Rhamnus purshiana

Cascara Sagrada

Rhamnus purshiana


Names: Sacred Bark, Chittem Bark, Cascara.

Habitat: Native to the Pacific Coast of North America.

Collection: The bark is stripped from the trunk of this tree in the spring and summer and left to age for a few years. Due to indiscriminate cutting by white settlers during the last century, the number of wild trees has been greatly reduced.

Part Used: Dried bark.

Constituents: Up to l05 anthraquinone glycosides, consisting of the cascarosides A, B, C and D, which account for about 70% of the total with other glycosides in minor concentrations, including barbaloin, frangulin, chrysaloin; glycosides based on emodin, aloe emodin, emodin oxanthrone, and chrysophanol, dianthrones including the heterodianthrones palmidin
A, B and C and the freeaglycones.

Actions: Laxative, hepatic, bitter.

Indications: Cascara Sagrada may be used in chronic constipation as it encourages peristalsis and tones relaxed muscles of the digestive system.

Ellingwood considered it to be a bitter tonic specific for “chronic constipation.” He recommends it in the following terms: “In prescribing Cascara for the cure of chronic constipation, large doses at the first are undesirable. If a single dose, so large as to produce a cathartic effect be administered, subsequent small doses will prove insufficient to restore tone and the constipation will remain unless the large dose is constantly repeated.

If a dose of from two to ten drops in a proper vehicle be given, three, four or five times daily for many days, even if the constipation does not at first yield, the effects after a few days are usually salutary. There is a normal movement in the morning and the habit of regular evacuation can be soon fixed, as the agent is continued the dose may be slowly decreased until a single drop at each dose is given. Finally, a single small dose morning and night may be continued for a time and then stopped, the bowels continuing their normal action.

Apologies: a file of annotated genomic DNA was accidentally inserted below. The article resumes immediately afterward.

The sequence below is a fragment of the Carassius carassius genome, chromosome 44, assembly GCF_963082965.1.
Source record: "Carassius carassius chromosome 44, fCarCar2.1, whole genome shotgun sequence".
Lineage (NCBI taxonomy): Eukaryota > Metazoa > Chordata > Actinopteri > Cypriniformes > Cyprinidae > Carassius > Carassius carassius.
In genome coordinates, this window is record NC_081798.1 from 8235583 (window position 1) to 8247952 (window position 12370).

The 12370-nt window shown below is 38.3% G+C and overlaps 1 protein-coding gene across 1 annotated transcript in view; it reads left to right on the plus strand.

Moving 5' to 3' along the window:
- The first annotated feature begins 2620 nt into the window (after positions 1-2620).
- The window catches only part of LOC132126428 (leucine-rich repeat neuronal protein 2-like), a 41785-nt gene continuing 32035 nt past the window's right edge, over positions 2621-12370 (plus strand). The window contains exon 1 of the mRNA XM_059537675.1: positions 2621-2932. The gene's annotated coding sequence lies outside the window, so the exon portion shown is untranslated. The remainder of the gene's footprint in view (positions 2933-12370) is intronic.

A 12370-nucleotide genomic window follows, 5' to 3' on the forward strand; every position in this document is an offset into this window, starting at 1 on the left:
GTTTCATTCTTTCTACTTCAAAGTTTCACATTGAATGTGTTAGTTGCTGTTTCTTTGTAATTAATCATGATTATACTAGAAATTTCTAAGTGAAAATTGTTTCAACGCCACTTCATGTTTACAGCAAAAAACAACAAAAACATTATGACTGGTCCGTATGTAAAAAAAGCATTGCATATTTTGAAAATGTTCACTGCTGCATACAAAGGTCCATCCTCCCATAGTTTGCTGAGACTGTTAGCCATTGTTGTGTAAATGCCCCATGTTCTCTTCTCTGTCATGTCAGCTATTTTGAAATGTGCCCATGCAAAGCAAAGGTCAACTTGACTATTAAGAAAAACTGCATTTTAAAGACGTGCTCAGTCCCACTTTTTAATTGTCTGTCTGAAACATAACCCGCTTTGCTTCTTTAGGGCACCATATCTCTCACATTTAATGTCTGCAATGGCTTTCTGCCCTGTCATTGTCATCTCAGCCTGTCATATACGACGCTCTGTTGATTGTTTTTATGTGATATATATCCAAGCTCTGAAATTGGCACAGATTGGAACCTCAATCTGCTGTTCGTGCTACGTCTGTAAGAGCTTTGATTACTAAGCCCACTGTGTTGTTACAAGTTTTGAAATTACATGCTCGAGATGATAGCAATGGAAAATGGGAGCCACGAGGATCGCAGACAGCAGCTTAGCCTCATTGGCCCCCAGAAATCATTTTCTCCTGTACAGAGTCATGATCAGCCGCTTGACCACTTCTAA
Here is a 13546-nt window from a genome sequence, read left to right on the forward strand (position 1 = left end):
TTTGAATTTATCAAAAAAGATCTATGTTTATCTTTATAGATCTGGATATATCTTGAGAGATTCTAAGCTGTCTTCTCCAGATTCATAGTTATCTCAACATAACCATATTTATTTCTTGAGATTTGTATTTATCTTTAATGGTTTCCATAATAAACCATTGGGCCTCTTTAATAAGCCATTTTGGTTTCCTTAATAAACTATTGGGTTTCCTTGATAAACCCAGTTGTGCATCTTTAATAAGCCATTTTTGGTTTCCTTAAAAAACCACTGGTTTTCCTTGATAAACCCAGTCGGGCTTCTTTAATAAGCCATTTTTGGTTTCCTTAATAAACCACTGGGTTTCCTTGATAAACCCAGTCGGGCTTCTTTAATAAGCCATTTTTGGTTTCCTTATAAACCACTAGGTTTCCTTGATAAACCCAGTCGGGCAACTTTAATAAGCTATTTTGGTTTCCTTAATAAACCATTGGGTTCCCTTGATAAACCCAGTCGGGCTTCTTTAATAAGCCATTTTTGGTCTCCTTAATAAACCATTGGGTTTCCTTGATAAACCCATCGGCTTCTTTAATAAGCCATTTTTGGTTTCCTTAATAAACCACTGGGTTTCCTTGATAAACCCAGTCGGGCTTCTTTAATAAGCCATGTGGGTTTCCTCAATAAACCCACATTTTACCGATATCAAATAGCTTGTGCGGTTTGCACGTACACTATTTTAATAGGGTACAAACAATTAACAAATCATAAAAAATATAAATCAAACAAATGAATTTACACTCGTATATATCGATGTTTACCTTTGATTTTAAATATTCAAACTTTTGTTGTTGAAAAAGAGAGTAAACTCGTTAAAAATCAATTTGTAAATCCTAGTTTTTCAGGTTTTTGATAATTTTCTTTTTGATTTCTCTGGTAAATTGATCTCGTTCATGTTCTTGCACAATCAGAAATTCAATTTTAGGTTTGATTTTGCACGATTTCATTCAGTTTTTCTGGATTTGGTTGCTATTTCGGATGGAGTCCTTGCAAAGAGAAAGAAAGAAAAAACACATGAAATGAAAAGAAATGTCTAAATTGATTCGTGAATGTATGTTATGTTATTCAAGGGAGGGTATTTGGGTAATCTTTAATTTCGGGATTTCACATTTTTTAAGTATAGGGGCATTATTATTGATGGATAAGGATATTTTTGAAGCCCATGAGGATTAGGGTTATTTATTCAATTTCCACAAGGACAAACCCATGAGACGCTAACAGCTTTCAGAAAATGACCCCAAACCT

If constipation pre-exists, it is well to give a simple laxative or to flush the bowels thoroughly with some other agent before beginning the use of this, to overcome the chronic condition. The results can be sooner obtained also by smaller doses. Large doses of the agent produce colic and are seldom needed. In the temporary constipation of pregnancy or in the convalescence of acute disease, doses of from 1/4 to 1/2 dram in a tonic mixture, preferably of malt extract, taken at the bed hour will be most satisfactory.

Often a single dose followed by a glass of cold water on rising will have a salutary effect. This is true of constipation extending over a short period, not necessarily chronic. To produce an immediate effect as a physic, a dram of the fluid extract should be taken and it will probably induce some pain. The agent should not be used in this active form for its immediate effects during the pregnant term, as its irritating influence may be sufficient to produce miscarriage.

It is a useful remedy in many cases of chronic indigestion and in chronic disease of the liver. It has been use in cirrhosis with the best of results. It is useful in jaundice with deficient excretion of bile and corrects catarrh of the bile duct. It is useful in diarrhea, subacuteor chronic, depending on deficient liver action, and upon catarrhal and atonic conditions of the intestinal tract.

Combinations: Cascara Sagrada should be combined with
carminatives to lessen any colic.

Preparations & Dosage: Decoction: put l-2 teaspoonfuls of the bark in a cup of water, bring to the boil and leave to infuse for l0 minutes. This should be drunk at bedtime.

Tincture: take 0.5-1 ml of the tincture at bedtime.

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Written by David L. Hoffmann BSc Hons MNIMH

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